Someone has repeatedly broken a siren used to alert Washington Township's volunteer firefighters when there's an emergency.
The siren, located in the woods to the south of Kennedy Drive, is one of four used by the Washington Township Fire Department. It has been repaired and re-disabled four or five times over the years, according to Fire Chief Jamie Powell.
"It's so hard to get people to respond to fires," Powell said. "You need that ultimate notification system."
The fire department uses the sirens in conjunction with radios, pagers and cell phone notifications to alert its volunteers. The sirens remain an important way to reach some of the firefighters, according to Powell.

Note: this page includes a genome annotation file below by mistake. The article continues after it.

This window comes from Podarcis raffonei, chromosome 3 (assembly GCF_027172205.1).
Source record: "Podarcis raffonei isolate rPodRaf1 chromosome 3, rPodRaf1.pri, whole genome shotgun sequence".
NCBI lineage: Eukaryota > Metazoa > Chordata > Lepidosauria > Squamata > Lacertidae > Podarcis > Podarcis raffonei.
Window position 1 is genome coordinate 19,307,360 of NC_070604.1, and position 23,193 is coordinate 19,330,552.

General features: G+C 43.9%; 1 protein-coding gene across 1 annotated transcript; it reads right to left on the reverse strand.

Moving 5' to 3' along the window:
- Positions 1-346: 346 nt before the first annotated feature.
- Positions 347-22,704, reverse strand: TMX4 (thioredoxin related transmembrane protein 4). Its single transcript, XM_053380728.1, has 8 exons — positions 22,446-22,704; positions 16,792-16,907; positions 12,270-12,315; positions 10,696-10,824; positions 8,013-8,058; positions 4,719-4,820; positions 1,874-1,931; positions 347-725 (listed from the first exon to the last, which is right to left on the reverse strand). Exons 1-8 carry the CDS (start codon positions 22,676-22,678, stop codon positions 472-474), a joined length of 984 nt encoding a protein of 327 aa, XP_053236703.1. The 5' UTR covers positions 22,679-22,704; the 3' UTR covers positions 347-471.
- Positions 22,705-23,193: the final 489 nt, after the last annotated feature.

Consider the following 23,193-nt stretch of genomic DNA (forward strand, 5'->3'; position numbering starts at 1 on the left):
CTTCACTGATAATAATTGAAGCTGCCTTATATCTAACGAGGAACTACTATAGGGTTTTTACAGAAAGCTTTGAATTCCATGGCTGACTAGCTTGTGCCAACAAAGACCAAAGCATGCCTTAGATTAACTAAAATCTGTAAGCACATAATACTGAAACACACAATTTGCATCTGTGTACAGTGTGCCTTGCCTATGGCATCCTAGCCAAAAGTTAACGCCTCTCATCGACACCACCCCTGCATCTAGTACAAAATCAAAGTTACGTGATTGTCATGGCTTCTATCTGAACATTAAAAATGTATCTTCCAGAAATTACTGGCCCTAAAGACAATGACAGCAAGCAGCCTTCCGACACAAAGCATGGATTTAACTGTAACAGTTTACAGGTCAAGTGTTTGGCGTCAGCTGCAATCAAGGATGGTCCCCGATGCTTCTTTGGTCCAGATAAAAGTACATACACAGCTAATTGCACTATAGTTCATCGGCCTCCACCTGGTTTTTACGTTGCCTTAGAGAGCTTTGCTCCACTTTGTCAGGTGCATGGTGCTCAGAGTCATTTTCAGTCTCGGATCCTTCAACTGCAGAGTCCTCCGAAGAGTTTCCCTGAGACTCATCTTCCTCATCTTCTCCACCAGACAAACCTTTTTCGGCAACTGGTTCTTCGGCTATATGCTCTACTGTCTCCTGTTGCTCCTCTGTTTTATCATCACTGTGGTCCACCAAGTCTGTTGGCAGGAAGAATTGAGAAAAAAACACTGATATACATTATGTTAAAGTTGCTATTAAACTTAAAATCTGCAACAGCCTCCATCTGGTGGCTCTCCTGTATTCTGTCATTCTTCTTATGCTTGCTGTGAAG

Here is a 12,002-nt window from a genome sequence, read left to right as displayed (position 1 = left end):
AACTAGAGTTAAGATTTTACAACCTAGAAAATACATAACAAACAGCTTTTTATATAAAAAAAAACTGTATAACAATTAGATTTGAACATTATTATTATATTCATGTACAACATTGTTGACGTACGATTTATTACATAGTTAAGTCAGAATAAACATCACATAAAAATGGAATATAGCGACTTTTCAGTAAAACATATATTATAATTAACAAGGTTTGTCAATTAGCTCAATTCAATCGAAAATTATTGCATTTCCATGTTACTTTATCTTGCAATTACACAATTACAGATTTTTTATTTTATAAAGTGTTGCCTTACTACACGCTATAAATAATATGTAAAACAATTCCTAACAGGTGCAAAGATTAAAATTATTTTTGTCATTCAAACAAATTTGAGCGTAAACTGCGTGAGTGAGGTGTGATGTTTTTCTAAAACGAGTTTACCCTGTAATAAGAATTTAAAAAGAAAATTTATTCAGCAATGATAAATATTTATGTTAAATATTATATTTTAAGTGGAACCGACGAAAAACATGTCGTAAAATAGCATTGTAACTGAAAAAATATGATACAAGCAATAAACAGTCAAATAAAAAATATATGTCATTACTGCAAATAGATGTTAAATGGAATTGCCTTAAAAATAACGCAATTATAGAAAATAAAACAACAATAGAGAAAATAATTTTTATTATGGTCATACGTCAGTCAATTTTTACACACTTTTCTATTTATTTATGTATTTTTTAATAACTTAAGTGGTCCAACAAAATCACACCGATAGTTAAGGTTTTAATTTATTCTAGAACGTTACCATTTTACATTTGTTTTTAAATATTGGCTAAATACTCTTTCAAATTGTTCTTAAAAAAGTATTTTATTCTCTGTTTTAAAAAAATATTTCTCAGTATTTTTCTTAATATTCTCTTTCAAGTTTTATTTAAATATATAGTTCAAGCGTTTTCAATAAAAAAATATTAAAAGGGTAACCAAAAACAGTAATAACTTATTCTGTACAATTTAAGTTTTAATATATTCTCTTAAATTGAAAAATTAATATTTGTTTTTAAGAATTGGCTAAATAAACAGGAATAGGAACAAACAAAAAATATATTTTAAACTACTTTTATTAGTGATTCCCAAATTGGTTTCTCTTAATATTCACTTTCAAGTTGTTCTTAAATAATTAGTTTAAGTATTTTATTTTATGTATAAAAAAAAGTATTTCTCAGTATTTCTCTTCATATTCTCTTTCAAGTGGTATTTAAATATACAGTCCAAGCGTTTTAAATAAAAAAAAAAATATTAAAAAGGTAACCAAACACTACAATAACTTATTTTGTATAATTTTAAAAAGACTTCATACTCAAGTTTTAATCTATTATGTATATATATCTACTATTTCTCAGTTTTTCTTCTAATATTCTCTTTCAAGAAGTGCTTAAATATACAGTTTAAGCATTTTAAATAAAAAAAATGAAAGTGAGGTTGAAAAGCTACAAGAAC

Two of the township's other sirens — located at the municipal building and fire department building — were repaired a few months ago, drawing some complaints from residents about the noise. The fourth siren always worked.
Powell said the repaired sirens were not any louder than they had previously been, and were likely quieter than newer electronic sirens used in Westwood and Hillsdale. The sirens are also rarely used between 10 p.m. and 6 a.m.
"It's a momentary inconvenience," Powell said of the noise.
Repairing the Kennedy Drive siren has become more difficult because someone dumped dirt on the unpaved path used to access it, according to Fire Director Tom Sears.
Officials discussed the problem during a council meeting last week and suggested moving the Kennedy Drive siren to a different location, possibly the nearby Immaculate Heart Academy.
"You probably have one disgruntled resident who's doing it," Council President Steve Cascio said.